Monthly Archives: December 2013
In March 2013 after attending a Spy Quest course I returned to my school extremely motivated and inspired. I viewed it as an ideal way to engage children in their learning with unlimited educational opportunities. The programme has the potential to cover every experience and outcome set out in the Scottish Curriculum for Excellence framework in an exciting and interesting fashion.
In August 2013, our aim was to start the academic year with a whole school project where the focus was linked to the Health and Wellbeing outcomes set out in the Curriculum for Excellence, known as SHANARRI (safety, health, active, nurtured, achieving, respect, responsibility and inclusion). The Spy Quest programme was an ideal way to kick off this project in order to inspire and engage the children in their learning right from the start of the year. When it came to introducing Spy Quest to the children at my school I wanted to ensure it was as exciting as possible. So we had a whole school assembly where we set up a scenario involving a mysterious briefcase being stealthily dropped in the hall. Contained within this briefcase, was a list of secret missions for the children to complete and a specific SHANARRI area for their class to focus on.
The first task for the children to complete was to play a Spy Quest game based on a stolen cursed diamond. This helped the children to understand the feeling of being a spy. But more importantly, from an educational point of view, this helped the children to realise the importance of reading instructions carefully and fully understanding precisely what it is you are being asked to do. Skills of perseverance and teamwork were other aspects that were developed through this task.
Once the first task was completed the children began work on their own mission linked to the SHANARRI outcome allocated to their class. Each class created their missions and these were all combined to create one Spy Quest game for all the children to play. The theme of the game was linked to the Commonwealth Games with the baton being stolen. The children’s challenge was to complete each mission in order to retrieve the baton.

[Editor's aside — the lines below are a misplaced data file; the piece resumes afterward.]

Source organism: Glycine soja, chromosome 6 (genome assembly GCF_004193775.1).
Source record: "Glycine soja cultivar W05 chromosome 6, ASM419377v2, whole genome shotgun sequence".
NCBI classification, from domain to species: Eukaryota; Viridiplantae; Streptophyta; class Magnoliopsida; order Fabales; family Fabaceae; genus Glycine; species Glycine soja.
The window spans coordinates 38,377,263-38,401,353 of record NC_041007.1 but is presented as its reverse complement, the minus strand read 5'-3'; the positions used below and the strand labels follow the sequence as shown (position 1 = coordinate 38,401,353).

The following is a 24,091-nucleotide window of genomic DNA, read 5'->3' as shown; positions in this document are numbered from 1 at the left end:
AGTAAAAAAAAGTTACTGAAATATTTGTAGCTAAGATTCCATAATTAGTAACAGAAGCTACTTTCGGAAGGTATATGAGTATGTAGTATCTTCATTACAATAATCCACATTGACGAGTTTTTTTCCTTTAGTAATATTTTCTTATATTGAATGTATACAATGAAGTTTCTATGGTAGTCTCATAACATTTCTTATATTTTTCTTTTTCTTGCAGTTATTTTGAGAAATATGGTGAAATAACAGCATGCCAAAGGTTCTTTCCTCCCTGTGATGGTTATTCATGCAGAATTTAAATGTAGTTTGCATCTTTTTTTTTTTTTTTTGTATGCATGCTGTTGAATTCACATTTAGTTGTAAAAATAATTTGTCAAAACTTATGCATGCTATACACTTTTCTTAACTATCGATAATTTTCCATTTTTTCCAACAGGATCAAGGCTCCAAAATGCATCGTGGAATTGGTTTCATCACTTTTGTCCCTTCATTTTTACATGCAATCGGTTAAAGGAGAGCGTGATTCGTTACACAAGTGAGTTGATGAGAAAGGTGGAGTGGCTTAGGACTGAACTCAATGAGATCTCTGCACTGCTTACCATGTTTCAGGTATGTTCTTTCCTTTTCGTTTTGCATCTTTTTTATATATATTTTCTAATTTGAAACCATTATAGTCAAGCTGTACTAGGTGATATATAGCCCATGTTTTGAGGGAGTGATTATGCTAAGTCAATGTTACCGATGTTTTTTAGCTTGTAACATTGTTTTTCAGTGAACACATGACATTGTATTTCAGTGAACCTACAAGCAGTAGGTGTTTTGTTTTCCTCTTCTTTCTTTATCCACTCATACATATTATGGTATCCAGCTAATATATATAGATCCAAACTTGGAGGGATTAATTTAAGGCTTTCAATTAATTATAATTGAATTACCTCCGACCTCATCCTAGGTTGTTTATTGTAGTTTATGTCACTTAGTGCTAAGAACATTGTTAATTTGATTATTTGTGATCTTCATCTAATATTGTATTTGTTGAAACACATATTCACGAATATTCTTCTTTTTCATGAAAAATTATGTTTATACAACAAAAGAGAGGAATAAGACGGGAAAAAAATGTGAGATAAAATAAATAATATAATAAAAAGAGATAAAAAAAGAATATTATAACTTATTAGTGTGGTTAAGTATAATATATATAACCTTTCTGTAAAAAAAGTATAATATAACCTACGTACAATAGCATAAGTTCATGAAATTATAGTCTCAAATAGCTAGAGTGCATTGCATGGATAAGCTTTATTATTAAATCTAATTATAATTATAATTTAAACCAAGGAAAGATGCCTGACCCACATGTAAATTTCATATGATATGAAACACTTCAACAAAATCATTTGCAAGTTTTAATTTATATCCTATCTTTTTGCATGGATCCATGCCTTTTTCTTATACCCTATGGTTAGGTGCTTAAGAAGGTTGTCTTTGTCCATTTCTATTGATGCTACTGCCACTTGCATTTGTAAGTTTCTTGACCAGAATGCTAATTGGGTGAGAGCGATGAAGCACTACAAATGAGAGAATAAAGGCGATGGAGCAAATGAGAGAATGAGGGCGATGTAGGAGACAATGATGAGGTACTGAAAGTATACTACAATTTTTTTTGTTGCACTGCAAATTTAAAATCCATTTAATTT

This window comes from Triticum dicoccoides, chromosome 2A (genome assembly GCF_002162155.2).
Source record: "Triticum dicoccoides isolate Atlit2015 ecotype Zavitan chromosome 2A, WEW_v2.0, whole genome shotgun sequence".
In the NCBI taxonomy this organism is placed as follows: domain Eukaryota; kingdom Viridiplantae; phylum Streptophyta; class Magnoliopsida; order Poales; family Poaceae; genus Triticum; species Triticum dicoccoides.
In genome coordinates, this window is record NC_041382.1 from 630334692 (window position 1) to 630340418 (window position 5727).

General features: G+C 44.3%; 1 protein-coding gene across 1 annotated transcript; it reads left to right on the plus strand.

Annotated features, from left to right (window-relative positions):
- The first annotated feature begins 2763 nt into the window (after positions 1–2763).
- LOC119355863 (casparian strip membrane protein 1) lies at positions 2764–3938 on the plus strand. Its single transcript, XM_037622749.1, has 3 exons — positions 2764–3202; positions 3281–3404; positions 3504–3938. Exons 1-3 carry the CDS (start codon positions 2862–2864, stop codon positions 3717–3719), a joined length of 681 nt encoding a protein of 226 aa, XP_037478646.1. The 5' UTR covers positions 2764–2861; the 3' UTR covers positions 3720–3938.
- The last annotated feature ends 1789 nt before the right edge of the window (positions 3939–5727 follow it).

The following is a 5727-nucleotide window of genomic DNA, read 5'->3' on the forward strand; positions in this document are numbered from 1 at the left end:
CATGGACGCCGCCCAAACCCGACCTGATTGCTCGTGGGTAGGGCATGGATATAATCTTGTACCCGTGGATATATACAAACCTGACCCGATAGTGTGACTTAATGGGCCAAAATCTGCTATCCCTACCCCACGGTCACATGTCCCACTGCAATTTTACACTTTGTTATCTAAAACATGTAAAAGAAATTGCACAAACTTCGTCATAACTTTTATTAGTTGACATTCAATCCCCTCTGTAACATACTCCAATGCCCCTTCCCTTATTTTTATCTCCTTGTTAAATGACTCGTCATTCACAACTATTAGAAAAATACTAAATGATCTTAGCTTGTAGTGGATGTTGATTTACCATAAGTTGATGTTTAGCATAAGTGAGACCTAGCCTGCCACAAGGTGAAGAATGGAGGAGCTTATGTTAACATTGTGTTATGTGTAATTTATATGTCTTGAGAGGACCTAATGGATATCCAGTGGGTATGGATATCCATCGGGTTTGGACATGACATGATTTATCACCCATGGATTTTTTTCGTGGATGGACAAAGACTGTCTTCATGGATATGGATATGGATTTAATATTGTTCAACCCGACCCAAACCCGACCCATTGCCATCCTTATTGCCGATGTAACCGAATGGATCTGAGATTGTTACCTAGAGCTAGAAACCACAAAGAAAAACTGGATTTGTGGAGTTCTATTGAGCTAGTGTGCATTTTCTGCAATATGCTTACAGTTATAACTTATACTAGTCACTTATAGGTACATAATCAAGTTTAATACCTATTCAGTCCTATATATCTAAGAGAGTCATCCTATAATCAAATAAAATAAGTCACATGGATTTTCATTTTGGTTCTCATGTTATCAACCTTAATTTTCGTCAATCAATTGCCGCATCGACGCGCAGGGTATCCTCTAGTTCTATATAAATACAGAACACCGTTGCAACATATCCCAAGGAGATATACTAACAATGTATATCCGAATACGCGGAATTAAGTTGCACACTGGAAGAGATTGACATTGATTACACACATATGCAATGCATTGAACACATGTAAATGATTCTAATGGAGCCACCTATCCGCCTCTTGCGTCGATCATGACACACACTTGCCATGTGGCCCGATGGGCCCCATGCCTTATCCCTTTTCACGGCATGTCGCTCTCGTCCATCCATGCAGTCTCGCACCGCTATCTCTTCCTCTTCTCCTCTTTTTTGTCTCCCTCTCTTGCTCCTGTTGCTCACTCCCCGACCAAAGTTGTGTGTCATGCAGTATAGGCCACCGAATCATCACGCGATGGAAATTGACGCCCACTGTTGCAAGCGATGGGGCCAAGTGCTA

Whilst creating their game the children were able to learn more about the Common Wealth Games and developed a wide range of other skills. These included improving comprehension skills, understanding ciphers and cracking codes. The children were highly motivated to write missions for an audience, providing them with a real purpose for writing.
After creating the Spy Quest game, the children carried out a digital literacy project based on their SHANARRI area; developing their skills in literacy and ICT. The children were able to transfer the skills they had learned through the Spy Quest games to this new project. The level of enthusiasm and motivation, which started with the Spy Quest games, was continued and further developed throughout this digital literacy project.
By participating in this project every single child in our school was fully involved in a whole school project. Children who previously been considered ‘reluctant writers’ were completely engaged in this task and understood the purpose of writing. Disengaged learners were focused and actually creating their own lesson ideas. Children with behavioural difficulties were excited and asking for extra work to complete. Children who were considered to be of average ability were suddenly eager to succeed resulting in them excelling in lessons. The more able children were being challenged and actively seeking ways to extend themselves further. This programme really did tick all the boxes!
Since playing the Spy Quest Game the children regularly request that it is included as an activity in any new topics that they cover. In one class, after studying Charlie and the Chocolate Factory the children created another Spy Quest Game which they then charged people to play at the Christmas Fayre. They then used the proceeds to help pay for a class trip to visit a chocolate factory. For an end of year Christmas activity the children played a game where they had to complete missions to rescue Santa’s stolen reindeer and in the New Year we are hoping to carry out another whole school project based on different periods in history where the children will use Spy Quest as a stimulus to get them excited and enthusiastic about their topics.
I cannot recommend Spy Quest highly enough. The possibilities are endless and with all the new technological advancements and I am really excited to see where we can take it next. Spy Quest really is a sure fired wired motivate any learner.